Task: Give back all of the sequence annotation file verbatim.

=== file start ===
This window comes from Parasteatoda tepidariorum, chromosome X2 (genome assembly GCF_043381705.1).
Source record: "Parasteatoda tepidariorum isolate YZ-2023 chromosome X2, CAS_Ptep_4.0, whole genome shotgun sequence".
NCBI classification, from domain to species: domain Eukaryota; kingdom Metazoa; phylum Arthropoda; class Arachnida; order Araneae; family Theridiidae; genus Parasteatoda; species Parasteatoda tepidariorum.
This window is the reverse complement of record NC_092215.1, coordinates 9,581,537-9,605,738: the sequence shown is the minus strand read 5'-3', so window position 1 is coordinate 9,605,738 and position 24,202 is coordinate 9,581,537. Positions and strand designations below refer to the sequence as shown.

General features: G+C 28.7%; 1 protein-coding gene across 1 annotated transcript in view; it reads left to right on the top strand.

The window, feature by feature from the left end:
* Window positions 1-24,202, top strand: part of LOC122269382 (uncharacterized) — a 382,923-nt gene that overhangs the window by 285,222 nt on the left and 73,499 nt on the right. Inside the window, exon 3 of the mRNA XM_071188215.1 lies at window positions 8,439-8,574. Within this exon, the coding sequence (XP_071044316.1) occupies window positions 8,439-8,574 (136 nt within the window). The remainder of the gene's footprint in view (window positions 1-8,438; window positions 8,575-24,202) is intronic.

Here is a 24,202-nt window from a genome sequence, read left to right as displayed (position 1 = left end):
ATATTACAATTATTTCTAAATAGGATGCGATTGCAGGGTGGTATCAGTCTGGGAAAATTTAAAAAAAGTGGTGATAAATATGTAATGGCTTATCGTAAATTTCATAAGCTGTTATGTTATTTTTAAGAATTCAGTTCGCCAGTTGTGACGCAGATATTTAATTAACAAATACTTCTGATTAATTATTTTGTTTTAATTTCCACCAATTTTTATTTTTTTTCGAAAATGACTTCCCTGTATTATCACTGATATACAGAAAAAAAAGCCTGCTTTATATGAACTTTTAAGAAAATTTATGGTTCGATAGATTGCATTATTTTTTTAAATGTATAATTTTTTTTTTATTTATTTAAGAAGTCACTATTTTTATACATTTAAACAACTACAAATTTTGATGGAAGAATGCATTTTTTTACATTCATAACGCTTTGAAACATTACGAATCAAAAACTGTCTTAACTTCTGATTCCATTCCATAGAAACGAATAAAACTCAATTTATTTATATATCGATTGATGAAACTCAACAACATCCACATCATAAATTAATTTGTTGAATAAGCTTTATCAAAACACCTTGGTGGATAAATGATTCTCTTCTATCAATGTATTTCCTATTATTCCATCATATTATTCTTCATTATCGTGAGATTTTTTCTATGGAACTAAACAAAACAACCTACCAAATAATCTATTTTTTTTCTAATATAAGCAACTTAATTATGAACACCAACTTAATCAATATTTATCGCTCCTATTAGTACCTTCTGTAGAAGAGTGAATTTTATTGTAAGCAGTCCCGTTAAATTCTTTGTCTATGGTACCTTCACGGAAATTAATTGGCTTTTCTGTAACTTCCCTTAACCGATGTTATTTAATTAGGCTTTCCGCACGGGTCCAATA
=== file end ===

This window comes from Parasteatoda tepidariorum, chromosome X2 (genome assembly GCF_043381705.1).
Source record: "Parasteatoda tepidariorum isolate YZ-2023 chromosome X2, CAS_Ptep_4.0, whole genome shotgun sequence".
NCBI classification, from domain to species: domain Eukaryota; kingdom Metazoa; phylum Arthropoda; class Arachnida; order Araneae; family Theridiidae; genus Parasteatoda; species Parasteatoda tepidariorum.
This window is the reverse complement of record NC_092215.1, coordinates 9,581,537-9,605,738: the sequence shown is the minus strand read 5'-3', so window position 1 is coordinate 9,605,738 and position 24,202 is coordinate 9,581,537. Positions and strand designations below refer to the sequence as shown.

General features: G+C 28.7%; 1 protein-coding gene across 1 annotated transcript in view; it reads left to right on the top strand.

The window, feature by feature from the left end:
* Window positions 1-24,202, top strand: part of LOC122269382 (uncharacterized) — a 382,923-nt gene that overhangs the window by 285,222 nt on the left and 73,499 nt on the right. Inside the window, exon 3 of the mRNA XM_071188215.1 lies at window positions 8,439-8,574. Within this exon, the coding sequence (XP_071044316.1) occupies window positions 8,439-8,574 (136 nt within the window). The remainder of the gene's footprint in view (window positions 1-8,438; window positions 8,575-24,202) is intronic.

Here is a 24,202-nt window from a genome sequence, read left to right as displayed (position 1 = left end):
ATATTACAATTATTTCTAAATAGGATGCGATTGCAGGGTGGTATCAGTCTGGGAAAATTTAAAAAAAGTGGTGATAAATATGTAATGGCTTATCGTAAATTTCATAAGCTGTTATGTTATTTTTAAGAATTCAGTTCGCCAGTTGTGACGCAGATATTTAATTAACAAATACTTCTGATTAATTATTTTGTTTTAATTTCCACCAATTTTTATTTTTTTTCGAAAATGACTTCCCTGTATTATCACTGATATACAGAAAAAAAAGCCTGCTTTATATGAACTTTTAAGAAAATTTATGGTTCGATAGATTGCATTATTTTTTTAAATGTATAATTTTTTTTTTATTTATTTAAGAAGTCACTATTTTTATACATTTAAACAACTACAAATTTTGATGGAAGAATGCATTTTTTTACATTCATAACGCTTTGAAACATTACGAATCAAAAACTGTCTTAACTTCTGATTCCATTCCATAGAAACGAATAAAACTCAATTTATTTATATATCGATTGATGAAACTCAACAACATCCACATCATAAATTAATTTGTTGAATAAGCTTTATCAAAACACCTTGGTGGATAAATGATTCTCTTCTATCAATGTATTTCCTATTATTCCATCATATTATTCTTCATTATCGTGAGATTTTTTCTATGGAACTAAACAAAACAACCTACCAAATAATCTATTTTTTTTCTAATATAAGCAACTTAATTATGAACACCAACTTAATCAATATTTATCGCTCCTATTAGTACCTTCTGTAGAAGAGTGAATTTTATTGTAAGCAGTCCCGTTAAATTCTTTGTCTATGGTACCTTCACGGAAATTAATTGGCTTTTCTGTAACTTCCCTTAACCGATGTTATTTAATTAGGCTTTCCGCACGGGTCCAATA